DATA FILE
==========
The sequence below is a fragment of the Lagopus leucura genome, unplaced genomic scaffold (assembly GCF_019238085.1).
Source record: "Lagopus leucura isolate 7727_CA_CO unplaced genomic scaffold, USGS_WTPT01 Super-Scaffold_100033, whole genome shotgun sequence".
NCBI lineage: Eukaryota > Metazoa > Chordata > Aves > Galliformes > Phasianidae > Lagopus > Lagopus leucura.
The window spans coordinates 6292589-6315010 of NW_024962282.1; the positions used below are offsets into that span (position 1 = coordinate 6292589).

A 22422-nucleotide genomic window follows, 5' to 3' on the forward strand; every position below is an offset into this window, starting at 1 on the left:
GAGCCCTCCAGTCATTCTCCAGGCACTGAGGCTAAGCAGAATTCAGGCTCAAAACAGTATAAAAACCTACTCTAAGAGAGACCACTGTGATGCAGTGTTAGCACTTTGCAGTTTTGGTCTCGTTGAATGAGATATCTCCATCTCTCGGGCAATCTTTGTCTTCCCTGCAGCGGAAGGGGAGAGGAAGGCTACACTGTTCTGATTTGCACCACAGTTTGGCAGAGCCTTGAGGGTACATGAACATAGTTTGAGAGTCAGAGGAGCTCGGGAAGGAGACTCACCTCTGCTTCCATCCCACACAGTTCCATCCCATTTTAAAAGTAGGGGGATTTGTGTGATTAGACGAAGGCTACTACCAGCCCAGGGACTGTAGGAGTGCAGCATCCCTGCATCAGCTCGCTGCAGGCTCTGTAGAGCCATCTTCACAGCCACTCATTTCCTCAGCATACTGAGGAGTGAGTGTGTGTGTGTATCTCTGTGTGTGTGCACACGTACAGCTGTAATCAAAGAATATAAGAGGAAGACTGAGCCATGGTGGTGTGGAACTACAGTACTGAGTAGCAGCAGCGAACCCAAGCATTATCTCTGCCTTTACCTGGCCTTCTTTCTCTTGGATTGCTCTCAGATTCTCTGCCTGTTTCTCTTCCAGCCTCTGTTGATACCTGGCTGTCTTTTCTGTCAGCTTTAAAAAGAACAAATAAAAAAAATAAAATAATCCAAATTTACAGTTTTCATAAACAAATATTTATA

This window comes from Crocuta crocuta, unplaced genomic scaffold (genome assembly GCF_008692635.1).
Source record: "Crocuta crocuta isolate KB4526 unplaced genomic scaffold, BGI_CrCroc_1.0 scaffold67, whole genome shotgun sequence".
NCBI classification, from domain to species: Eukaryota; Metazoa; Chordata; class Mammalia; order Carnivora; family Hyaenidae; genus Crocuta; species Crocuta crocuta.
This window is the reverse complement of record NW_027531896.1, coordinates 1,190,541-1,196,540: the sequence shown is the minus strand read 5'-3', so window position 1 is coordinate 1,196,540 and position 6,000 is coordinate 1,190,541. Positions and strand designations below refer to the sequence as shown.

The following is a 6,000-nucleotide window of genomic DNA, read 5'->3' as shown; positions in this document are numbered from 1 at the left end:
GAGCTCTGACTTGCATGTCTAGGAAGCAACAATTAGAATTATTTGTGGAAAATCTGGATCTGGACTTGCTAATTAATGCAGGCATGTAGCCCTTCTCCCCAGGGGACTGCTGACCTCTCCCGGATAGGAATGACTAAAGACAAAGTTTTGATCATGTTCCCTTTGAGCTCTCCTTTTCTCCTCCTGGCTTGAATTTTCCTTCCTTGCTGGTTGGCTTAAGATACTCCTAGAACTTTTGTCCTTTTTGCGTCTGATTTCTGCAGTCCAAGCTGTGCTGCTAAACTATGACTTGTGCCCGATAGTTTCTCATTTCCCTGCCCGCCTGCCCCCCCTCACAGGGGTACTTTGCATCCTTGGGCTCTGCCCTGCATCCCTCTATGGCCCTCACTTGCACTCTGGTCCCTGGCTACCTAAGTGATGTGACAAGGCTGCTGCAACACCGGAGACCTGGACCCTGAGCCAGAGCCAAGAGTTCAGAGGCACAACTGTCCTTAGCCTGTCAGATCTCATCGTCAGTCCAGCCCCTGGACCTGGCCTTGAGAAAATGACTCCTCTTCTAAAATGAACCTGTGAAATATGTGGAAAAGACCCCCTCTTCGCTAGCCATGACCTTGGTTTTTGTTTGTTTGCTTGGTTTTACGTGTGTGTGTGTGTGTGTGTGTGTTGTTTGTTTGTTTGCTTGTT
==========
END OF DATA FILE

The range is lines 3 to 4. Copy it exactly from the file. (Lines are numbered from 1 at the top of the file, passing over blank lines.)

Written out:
NCBI lineage: Eukaryota > Metazoa > Chordata > Aves > Galliformes > Phasianidae > Lagopus > Lagopus leucura.
The window spans coordinates 6292589-6315010 of NW_024962282.1; the positions used below are offsets into that span (position 1 = coordinate 6292589).